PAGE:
Analysis: Two elections decided Sunday in Central America produced winners – Daniel Ortega in Nicaragua and Otto Pérez in Guatemala – who couldn’t be more different. But the victories both show how troubled the isthmus’ democratic institutions really are.
Two presidential elections took place in Central America on Sunday. In Nicaragua, Sandinista leader Daniel Ortega was reelected. In Guatemala, retired Gen. Otto Pérez Molina won a runoff with 55% of the vote.
Accredited international observers found that, except for a few incidents, the election in Nicaragua was clean. But there is a major problem with the outcome nonetheless: the Constitution should have prohibited Ortega from running in the first place. Nicaraguan presidents aren't allowed to serve consecutive terms, nor are they allowed to serve more than two in total. Ortega thus should have been barred on both counts, but was allowed to compete thanks to a ruling by the Supreme Court, which he controls.
Venezuelan petro-dollars that the Nicaraguan president uses at his discretion helped his cause as well. Against the left-wing Sandinista party's patron politics, the two conservative candidates didn't stand a chance. According to early results, Ortega – who won 64% of the vote – stomped his closest rival, a 79-year-old radio personality named Fabio Gadea, who won just 29%.
In Guatemala, Gen. Pérez won thanks to promises that he would be tough on organized crime. The outgoing president, Alvaro Colom – a social democrat – disappointed the Guatemalan public in this respect. Pérez benefited as well from not having to face Sandra Torres, Colom's wife, who divorced the current president in order to run. The move backfired. In the end, Guatemala's constitutional court declared her candidacy invalid.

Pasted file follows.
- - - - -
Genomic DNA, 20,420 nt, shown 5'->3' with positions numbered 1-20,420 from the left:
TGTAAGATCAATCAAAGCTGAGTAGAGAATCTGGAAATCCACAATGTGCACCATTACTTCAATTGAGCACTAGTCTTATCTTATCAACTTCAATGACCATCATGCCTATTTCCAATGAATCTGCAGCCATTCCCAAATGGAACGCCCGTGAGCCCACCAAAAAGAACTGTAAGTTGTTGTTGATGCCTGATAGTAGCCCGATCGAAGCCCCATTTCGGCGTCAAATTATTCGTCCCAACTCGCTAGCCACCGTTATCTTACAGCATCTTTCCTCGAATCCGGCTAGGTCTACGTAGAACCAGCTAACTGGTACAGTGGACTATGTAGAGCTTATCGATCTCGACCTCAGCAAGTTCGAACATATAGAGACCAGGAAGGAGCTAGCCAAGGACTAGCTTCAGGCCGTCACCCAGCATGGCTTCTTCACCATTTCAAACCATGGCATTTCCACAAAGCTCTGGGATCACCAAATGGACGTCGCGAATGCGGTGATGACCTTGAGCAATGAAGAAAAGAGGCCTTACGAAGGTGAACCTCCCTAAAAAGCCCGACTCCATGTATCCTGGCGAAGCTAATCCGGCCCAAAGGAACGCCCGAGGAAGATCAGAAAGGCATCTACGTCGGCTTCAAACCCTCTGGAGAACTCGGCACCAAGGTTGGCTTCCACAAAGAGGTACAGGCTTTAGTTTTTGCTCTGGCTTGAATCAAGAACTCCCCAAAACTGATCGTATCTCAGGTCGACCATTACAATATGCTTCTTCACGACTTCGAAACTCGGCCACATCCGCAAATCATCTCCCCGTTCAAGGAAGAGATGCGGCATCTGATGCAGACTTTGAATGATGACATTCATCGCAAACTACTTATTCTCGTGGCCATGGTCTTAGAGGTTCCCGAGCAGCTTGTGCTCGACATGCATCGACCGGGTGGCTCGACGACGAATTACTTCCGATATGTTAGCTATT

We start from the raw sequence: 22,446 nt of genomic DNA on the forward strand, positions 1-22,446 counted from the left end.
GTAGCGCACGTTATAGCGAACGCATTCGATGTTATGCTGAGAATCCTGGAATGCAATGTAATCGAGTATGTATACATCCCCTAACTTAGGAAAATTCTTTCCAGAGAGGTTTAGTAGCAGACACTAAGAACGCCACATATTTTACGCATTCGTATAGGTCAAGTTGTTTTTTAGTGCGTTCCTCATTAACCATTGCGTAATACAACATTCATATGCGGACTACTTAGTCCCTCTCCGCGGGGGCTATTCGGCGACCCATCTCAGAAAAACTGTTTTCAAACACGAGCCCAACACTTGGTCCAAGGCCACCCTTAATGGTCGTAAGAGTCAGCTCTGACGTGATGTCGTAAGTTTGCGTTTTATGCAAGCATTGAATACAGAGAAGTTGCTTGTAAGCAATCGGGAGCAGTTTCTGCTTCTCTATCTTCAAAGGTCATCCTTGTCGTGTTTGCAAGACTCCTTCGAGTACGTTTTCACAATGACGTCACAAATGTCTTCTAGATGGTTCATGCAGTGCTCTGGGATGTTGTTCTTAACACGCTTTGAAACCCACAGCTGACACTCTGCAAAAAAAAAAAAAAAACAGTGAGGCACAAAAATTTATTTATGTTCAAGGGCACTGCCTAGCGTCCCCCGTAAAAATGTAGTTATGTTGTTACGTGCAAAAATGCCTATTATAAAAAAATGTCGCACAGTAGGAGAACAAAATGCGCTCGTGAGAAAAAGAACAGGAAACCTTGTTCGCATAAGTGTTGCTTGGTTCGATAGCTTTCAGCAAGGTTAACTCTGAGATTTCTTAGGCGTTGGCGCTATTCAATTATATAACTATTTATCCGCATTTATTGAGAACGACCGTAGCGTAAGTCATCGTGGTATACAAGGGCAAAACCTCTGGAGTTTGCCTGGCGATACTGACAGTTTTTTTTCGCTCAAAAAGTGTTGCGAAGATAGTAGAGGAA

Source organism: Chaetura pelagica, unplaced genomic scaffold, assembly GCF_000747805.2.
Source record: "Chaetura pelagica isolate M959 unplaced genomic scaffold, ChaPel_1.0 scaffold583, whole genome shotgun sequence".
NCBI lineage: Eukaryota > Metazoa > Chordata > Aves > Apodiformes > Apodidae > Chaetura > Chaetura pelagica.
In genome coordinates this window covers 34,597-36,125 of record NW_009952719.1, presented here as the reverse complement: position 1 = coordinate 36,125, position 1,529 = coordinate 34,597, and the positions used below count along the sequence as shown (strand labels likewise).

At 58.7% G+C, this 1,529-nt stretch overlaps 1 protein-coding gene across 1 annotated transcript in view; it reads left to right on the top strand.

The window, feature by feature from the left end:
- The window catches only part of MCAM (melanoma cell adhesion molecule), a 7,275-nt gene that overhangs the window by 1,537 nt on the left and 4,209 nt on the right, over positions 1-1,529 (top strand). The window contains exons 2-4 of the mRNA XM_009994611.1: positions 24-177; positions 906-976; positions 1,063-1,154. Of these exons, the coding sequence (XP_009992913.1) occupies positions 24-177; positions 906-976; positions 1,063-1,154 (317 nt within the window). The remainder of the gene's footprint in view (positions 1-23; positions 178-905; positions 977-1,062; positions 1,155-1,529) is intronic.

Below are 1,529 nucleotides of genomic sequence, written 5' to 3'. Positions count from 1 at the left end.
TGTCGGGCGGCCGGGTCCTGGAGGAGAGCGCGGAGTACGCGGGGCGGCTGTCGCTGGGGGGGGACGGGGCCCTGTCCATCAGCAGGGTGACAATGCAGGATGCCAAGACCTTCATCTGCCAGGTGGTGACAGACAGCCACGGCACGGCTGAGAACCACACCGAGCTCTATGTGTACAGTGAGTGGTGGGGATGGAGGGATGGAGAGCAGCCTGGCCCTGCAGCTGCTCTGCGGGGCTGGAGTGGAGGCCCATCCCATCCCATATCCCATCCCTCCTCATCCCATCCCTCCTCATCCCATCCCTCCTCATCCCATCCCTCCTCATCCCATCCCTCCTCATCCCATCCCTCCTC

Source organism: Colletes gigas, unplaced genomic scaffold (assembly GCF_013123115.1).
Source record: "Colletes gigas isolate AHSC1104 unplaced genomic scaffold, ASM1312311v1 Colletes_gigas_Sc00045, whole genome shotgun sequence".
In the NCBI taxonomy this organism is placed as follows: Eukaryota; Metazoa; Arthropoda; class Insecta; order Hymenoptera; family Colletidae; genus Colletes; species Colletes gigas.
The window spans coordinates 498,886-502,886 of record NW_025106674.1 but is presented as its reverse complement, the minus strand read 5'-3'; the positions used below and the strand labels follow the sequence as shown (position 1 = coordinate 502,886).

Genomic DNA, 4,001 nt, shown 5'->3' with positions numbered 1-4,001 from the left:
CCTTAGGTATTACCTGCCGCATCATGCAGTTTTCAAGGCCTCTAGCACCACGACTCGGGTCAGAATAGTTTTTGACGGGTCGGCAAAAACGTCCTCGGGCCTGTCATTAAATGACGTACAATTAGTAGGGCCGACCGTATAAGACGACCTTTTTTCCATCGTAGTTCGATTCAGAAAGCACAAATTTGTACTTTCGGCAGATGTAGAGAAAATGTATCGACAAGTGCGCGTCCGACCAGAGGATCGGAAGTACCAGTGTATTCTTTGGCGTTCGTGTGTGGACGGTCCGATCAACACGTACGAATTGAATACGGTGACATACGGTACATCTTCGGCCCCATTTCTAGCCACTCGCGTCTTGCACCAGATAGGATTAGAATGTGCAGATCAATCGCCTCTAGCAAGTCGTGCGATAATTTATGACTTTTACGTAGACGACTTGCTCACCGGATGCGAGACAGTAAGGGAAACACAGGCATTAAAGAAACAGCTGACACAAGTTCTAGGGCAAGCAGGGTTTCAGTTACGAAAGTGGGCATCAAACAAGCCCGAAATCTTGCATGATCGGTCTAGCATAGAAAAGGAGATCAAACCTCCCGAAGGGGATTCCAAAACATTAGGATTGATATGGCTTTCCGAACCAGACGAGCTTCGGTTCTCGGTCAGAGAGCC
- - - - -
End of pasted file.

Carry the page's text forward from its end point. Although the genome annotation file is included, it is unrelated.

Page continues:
Sunday's contrasting results are revealing, albeit a bit counterintuitive. In Nicaragua, a former left-wing guerilla stands for continuity. In Guatemala, a hard-nosed general embodies change. But what both elections show is that Central America is indeed the hemisphere's weak link. That's something the 2009 coup in Honduras had already demonstrated.
In addition to its entrenched poverty and persistent inequalities, the Central American isthmus now faces pressure from drug cartels and ultra-violent youth gangs, known as "maras." Guatemala, the region's northernmost country, is at the point of collapse, completely infiltrated by criminals. On the other end is Panama, a fiscal haven and ideal place for laundering money.
In El Salvador, a left-wing government called on the army to help address the security problem, just as Mexico's right-wing government was forced to do. In Guatemala, Gen. Pérez promises to do the same thing. Twenty years after Central America's civil wars came to an end, the presence of soldiers in the streets is testament to just how challenged democratic institutions are right now in this long-troubled region.
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